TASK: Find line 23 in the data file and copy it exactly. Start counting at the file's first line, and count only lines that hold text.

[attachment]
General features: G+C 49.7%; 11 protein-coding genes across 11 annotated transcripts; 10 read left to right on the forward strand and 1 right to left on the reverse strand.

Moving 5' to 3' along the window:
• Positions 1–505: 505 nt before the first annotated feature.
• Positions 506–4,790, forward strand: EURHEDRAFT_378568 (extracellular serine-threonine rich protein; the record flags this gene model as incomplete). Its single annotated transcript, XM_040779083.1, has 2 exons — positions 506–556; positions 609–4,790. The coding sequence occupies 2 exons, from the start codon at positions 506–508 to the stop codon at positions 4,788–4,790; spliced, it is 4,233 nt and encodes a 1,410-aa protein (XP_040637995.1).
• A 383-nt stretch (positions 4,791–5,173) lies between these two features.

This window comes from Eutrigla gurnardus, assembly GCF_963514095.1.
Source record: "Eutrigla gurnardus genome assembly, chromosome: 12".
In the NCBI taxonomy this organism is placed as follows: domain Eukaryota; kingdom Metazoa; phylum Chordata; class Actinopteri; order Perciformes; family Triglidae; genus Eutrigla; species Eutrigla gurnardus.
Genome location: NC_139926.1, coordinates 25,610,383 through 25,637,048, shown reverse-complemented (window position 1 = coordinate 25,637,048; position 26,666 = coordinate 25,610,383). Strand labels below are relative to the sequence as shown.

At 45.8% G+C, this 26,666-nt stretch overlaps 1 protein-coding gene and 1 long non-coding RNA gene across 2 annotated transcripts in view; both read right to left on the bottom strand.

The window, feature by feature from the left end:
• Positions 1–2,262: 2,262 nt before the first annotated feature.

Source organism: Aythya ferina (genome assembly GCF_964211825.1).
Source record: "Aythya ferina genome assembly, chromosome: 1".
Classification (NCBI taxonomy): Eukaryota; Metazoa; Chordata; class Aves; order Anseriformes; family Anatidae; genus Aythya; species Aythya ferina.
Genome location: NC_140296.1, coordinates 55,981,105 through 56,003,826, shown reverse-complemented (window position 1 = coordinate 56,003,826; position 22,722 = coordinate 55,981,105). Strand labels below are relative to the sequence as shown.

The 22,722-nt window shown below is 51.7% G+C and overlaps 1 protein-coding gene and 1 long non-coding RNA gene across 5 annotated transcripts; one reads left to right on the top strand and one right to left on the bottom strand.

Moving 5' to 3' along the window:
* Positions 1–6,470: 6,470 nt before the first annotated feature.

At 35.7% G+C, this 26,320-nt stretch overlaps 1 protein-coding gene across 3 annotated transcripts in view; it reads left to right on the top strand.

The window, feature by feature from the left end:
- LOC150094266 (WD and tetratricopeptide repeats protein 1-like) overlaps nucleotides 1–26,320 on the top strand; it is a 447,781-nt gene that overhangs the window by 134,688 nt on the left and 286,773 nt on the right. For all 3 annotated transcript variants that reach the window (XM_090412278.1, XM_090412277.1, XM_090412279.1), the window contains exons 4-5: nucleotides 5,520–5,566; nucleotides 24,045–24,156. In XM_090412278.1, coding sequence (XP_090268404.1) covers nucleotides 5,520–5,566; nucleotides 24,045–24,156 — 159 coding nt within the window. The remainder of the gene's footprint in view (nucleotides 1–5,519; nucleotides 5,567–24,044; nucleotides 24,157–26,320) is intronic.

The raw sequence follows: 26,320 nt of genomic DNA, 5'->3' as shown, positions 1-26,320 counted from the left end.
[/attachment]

The raw sequence follows: 26,320 nt of genomic DNA, 5'->3' as shown, positions 1-26,320 counted from the left end.